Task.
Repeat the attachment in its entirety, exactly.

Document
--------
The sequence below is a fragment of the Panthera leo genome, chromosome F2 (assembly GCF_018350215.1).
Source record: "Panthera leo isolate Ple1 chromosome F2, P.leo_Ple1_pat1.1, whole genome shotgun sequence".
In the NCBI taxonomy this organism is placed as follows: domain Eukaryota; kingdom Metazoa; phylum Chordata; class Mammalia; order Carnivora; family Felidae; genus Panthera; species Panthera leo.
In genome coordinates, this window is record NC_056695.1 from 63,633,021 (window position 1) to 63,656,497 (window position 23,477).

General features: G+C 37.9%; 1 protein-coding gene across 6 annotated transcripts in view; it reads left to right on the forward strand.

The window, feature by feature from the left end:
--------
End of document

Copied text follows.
The sequence below is a fragment of the Panthera leo genome, chromosome F2 (assembly GCF_018350215.1).
Source record: "Panthera leo isolate Ple1 chromosome F2, P.leo_Ple1_pat1.1, whole genome shotgun sequence".
In the NCBI taxonomy this organism is placed as follows: domain Eukaryota; kingdom Metazoa; phylum Chordata; class Mammalia; order Carnivora; family Felidae; genus Panthera; species Panthera leo.
In genome coordinates, this window is record NC_056695.1 from 63,633,021 (window position 1) to 63,656,497 (window position 23,477).

General features: G+C 37.9%; 1 protein-coding gene across 6 annotated transcripts in view; it reads left to right on the forward strand.

The window, feature by feature from the left end: